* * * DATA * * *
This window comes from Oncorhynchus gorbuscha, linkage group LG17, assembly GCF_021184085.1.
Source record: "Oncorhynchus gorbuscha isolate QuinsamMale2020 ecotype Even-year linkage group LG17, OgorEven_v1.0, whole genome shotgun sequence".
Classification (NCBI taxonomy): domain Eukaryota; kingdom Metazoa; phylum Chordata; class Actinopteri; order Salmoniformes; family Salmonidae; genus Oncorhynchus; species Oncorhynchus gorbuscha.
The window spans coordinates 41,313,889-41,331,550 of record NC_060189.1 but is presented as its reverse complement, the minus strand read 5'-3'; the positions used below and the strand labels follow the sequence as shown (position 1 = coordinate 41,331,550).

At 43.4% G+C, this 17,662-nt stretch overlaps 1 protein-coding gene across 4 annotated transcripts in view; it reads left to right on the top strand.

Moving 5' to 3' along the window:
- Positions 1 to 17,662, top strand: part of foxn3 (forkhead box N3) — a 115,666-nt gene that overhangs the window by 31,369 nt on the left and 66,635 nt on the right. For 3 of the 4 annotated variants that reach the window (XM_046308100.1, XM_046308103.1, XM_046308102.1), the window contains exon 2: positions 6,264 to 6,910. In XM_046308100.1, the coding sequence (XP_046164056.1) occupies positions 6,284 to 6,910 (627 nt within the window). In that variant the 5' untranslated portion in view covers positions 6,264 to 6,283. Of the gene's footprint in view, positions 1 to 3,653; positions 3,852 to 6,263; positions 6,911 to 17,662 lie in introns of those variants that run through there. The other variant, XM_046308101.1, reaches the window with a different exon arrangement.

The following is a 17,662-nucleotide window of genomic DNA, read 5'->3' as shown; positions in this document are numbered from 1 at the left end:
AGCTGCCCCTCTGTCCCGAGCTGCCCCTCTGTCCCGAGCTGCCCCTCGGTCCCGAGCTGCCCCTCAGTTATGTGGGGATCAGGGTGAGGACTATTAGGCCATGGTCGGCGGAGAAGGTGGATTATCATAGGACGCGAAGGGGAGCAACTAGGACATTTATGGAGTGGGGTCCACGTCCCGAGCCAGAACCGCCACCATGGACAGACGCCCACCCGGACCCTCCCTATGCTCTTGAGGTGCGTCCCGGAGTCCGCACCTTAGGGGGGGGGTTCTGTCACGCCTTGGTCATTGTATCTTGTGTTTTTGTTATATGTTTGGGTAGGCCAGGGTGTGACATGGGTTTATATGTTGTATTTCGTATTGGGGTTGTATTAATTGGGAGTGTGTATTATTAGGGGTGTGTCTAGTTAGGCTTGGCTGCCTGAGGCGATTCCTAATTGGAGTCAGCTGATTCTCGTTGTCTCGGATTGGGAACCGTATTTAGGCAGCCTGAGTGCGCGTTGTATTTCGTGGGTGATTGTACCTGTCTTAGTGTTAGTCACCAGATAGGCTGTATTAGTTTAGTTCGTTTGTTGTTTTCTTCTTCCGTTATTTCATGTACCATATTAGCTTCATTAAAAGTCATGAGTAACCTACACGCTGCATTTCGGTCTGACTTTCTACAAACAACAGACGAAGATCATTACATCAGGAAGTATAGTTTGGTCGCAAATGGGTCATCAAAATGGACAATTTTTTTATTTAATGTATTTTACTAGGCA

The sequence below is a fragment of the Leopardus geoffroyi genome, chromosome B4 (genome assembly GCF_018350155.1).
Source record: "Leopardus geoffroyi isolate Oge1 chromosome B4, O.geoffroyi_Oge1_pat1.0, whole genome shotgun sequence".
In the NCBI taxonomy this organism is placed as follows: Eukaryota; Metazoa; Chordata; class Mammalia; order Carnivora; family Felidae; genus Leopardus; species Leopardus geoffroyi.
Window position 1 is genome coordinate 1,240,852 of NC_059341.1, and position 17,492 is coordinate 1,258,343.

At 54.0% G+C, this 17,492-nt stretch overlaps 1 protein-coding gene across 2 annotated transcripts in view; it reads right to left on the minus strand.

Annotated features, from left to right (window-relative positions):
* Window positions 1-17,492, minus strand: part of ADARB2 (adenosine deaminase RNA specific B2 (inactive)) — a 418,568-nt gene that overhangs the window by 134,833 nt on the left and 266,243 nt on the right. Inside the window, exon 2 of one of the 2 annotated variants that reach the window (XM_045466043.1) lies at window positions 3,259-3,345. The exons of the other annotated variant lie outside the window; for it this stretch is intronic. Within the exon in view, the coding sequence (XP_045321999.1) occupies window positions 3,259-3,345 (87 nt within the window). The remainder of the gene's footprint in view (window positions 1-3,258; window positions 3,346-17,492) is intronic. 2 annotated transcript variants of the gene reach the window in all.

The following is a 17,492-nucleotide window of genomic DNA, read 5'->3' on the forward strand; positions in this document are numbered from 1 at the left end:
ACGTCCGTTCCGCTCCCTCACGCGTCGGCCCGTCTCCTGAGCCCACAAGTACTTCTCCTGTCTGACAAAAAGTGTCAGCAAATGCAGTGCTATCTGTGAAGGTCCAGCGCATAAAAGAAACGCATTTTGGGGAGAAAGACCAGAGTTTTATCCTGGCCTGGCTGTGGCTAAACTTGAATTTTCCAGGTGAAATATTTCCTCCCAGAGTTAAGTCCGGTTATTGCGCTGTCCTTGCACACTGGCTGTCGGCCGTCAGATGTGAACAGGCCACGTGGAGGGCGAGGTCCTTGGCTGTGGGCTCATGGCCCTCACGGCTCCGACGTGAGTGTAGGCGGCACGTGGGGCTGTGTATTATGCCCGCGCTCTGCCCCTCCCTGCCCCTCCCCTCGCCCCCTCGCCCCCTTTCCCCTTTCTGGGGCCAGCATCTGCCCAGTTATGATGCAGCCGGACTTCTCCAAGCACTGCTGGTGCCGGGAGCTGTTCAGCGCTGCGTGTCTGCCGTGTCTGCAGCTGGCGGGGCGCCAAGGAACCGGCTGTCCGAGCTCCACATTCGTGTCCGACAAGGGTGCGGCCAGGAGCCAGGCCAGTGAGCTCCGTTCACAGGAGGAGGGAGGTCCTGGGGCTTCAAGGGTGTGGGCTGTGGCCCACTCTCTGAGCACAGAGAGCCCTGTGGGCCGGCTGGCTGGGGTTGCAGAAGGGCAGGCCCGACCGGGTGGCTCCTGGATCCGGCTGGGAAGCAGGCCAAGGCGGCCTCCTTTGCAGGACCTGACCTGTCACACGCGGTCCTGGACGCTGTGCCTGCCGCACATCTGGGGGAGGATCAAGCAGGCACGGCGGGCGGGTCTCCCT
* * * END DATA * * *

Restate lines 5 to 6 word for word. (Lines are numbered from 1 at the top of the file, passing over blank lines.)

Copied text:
At 43.4% G+C, this 17,662-nt stretch overlaps 1 protein-coding gene across 4 annotated transcripts in view; it reads left to right on the top strand.

Moving 5' to 3' along the window: